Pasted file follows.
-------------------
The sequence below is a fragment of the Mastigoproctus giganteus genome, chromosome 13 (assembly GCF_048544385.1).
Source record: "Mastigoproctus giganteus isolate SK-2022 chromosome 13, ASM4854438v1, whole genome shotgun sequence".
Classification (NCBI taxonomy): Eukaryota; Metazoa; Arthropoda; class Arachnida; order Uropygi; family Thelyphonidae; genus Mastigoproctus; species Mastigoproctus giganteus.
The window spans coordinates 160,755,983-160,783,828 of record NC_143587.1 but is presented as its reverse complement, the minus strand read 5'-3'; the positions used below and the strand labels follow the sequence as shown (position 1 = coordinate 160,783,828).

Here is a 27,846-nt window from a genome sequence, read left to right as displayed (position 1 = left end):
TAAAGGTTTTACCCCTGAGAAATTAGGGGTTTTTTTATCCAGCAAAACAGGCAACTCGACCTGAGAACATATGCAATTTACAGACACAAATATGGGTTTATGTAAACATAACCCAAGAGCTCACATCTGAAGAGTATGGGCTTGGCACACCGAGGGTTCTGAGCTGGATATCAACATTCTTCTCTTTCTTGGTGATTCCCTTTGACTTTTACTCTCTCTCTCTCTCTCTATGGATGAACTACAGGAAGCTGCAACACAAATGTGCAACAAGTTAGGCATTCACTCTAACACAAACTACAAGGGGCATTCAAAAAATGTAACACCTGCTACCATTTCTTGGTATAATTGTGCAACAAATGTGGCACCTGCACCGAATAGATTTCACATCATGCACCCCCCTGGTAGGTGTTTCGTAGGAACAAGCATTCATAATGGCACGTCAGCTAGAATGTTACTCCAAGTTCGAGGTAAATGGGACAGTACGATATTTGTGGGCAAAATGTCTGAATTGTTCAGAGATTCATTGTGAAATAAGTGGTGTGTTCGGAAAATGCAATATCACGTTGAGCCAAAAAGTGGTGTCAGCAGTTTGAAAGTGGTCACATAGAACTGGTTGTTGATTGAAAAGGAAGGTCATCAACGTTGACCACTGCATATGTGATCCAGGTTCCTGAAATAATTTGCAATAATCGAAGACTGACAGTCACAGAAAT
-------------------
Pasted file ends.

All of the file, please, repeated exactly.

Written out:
The sequence below is a fragment of the Mastigoproctus giganteus genome, chromosome 13 (assembly GCF_048544385.1).
Source record: "Mastigoproctus giganteus isolate SK-2022 chromosome 13, ASM4854438v1, whole genome shotgun sequence".
Classification (NCBI taxonomy): Eukaryota; Metazoa; Arthropoda; class Arachnida; order Uropygi; family Thelyphonidae; genus Mastigoproctus; species Mastigoproctus giganteus.
The window spans coordinates 160,755,983-160,783,828 of record NC_143587.1 but is presented as its reverse complement, the minus strand read 5'-3'; the positions used below and the strand labels follow the sequence as shown (position 1 = coordinate 160,783,828).

Here is a 27,846-nt window from a genome sequence, read left to right as displayed (position 1 = left end):
TAAAGGTTTTACCCCTGAGAAATTAGGGGTTTTTTTATCCAGCAAAACAGGCAACTCGACCTGAGAACATATGCAATTTACAGACACAAATATGGGTTTATGTAAACATAACCCAAGAGCTCACATCTGAAGAGTATGGGCTTGGCACACCGAGGGTTCTGAGCTGGATATCAACATTCTTCTCTTTCTTGGTGATTCCCTTTGACTTTTACTCTCTCTCTCTCTCTCTATGGATGAACTACAGGAAGCTGCAACACAAATGTGCAACAAGTTAGGCATTCACTCTAACACAAACTACAAGGGGCATTCAAAAAATGTAACACCTGCTACCATTTCTTGGTATAATTGTGCAACAAATGTGGCACCTGCACCGAATAGATTTCACATCATGCACCCCCCTGGTAGGTGTTTCGTAGGAACAAGCATTCATAATGGCACGTCAGCTAGAATGTTACTCCAAGTTCGAGGTAAATGGGACAGTACGATATTTGTGGGCAAAATGTCTGAATTGTTCAGAGATTCATTGTGAAATAAGTGGTGTGTTCGGAAAATGCAATATCACGTTGAGCCAAAAAGTGGTGTCAGCAGTTTGAAAGTGGTCACATAGAACTGGTTGTTGATTGAAAAGGAAGGTCATCAACGTTGACCACTGCATATGTGATCCAGGTTCCTGAAATAATTTGCAATAATCGAAGACTGACAGTCACAGAAAT